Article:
In this interview, Beatrice Elizabeth Coleman discusses her career as a teacher in normal schools in North Carolina and Pennsylvania; the Black communities in Providence and at Brown and Pembroke in the early twentieth century; and her sorority, Alpha Kappa Alpha. At the time of the interview she was 102 years old.
In this interview, Ido Jamar (formerly Judith Fitzhugh), class of 1969, details her involvement as the face and voice of the 1968 Student Walkout - a civil rights protest against Brown University’s lack of commitment to students of color.
In this interview recorded as a result of the 2018 Black Alumni Reunion, Marva E. Dates, Pembroke College class of 1957, and her niece Karen E. Dates, Brown University class of 1986, share the similarities and differences of their times on campus.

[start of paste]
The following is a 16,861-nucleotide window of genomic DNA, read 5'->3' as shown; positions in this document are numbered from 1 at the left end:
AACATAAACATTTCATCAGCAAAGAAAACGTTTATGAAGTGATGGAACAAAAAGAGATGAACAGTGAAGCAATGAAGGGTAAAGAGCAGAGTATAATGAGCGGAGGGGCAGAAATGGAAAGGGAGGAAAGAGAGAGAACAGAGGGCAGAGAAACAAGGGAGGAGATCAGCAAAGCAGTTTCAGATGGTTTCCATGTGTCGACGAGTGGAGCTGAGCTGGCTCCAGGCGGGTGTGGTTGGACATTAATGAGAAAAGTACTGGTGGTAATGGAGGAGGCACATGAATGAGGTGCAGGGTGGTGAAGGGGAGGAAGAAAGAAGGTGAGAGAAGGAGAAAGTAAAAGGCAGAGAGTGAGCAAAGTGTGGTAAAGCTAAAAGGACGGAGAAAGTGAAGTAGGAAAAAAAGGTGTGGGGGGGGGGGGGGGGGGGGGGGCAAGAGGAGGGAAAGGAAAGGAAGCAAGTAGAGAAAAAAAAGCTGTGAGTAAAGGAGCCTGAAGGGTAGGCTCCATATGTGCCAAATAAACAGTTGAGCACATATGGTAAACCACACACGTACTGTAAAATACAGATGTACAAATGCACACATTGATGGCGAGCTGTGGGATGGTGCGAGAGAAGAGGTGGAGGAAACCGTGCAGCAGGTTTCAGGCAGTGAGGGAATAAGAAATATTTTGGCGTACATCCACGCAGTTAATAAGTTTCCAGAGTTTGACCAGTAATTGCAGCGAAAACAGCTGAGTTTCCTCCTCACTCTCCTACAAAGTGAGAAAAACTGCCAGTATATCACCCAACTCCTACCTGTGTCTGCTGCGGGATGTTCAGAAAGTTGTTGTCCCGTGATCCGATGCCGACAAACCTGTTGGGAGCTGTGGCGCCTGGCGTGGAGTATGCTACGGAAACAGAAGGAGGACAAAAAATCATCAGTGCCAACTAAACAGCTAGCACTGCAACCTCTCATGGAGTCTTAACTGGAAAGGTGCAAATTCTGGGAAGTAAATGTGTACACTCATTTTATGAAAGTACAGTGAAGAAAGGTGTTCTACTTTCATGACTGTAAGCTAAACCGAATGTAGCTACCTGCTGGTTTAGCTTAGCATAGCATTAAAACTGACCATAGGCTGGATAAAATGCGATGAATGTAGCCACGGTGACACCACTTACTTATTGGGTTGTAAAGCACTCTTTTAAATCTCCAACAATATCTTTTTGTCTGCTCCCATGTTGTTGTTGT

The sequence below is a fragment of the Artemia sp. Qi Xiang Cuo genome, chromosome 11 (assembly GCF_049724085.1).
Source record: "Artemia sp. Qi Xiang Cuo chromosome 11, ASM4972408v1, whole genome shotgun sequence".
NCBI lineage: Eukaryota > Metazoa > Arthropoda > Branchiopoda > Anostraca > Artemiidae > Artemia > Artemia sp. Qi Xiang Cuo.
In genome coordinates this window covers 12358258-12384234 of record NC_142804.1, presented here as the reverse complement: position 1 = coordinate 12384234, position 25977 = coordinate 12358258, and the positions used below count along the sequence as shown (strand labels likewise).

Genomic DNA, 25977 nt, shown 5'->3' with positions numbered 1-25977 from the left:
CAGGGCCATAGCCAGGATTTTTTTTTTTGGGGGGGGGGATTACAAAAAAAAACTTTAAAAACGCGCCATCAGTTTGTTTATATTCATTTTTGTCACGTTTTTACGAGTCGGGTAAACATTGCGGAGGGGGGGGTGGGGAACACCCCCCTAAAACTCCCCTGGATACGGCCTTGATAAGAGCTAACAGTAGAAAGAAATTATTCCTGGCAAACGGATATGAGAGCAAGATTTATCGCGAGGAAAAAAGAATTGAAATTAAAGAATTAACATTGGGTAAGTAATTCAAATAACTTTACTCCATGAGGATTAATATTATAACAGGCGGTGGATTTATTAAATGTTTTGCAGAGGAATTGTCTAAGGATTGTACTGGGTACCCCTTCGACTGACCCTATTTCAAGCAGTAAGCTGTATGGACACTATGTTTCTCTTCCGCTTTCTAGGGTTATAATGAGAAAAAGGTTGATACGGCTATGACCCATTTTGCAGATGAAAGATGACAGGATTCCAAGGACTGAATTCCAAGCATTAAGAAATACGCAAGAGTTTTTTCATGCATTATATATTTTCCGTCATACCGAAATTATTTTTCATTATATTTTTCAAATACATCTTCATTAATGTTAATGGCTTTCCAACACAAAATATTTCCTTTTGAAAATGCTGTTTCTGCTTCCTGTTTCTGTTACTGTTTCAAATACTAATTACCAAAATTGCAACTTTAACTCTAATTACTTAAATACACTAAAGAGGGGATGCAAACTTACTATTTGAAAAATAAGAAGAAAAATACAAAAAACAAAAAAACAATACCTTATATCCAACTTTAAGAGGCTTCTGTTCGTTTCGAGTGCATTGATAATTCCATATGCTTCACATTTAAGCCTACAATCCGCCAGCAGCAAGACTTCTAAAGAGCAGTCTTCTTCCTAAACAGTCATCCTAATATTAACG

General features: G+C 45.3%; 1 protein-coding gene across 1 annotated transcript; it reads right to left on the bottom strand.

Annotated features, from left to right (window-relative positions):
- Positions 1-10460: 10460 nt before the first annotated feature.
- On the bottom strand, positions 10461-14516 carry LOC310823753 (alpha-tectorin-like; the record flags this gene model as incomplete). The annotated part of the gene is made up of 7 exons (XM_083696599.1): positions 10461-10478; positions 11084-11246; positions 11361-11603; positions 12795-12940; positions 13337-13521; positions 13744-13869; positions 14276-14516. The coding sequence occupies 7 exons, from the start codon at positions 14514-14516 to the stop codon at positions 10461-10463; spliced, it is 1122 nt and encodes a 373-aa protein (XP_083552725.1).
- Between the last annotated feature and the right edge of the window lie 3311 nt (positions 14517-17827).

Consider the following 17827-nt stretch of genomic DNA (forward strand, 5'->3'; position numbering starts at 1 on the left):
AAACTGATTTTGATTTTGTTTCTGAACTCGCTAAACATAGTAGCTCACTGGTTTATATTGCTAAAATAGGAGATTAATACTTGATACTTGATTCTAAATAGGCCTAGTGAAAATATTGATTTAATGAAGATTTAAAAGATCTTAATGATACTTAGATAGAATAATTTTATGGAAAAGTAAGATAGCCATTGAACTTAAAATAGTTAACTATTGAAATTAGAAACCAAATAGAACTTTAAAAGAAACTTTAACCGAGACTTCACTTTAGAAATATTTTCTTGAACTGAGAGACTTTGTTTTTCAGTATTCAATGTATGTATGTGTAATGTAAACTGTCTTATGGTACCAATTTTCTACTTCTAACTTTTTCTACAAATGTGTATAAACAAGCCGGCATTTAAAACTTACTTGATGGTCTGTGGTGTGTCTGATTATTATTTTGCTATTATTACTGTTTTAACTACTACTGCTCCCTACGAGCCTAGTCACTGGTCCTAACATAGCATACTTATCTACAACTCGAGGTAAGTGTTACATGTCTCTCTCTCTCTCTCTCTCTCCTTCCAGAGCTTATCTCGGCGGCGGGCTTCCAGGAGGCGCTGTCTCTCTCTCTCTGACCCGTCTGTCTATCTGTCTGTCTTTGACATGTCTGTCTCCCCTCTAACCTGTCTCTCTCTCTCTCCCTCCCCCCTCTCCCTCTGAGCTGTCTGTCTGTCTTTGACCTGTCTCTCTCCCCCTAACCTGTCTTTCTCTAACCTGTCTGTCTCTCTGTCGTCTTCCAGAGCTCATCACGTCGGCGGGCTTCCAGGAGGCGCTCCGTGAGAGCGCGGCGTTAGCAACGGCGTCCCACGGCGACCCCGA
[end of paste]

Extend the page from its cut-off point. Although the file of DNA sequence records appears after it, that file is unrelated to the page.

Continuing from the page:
Julie Uhm participated in this interview in her first semester at Brown University in 1989. She discusses her Korean heritage and her high school experience as an Asian American in New Jersey. She explains her encounters with racism throughout her life and broadly describes her observations of race relations in the United States and on the Brown campus. Uhm notes that Brown was not her first choice school but the homogeneity of other campuses influenced her decision.
In this interview, Johanna Fernández highlights her undergraduate experience as an activist at Brown University. She spends the first fifty minutes discussing her parents’ backgrounds as immigrants from the Dominican Republic and the effect that had on her childhood growing up in the Bronx, New York.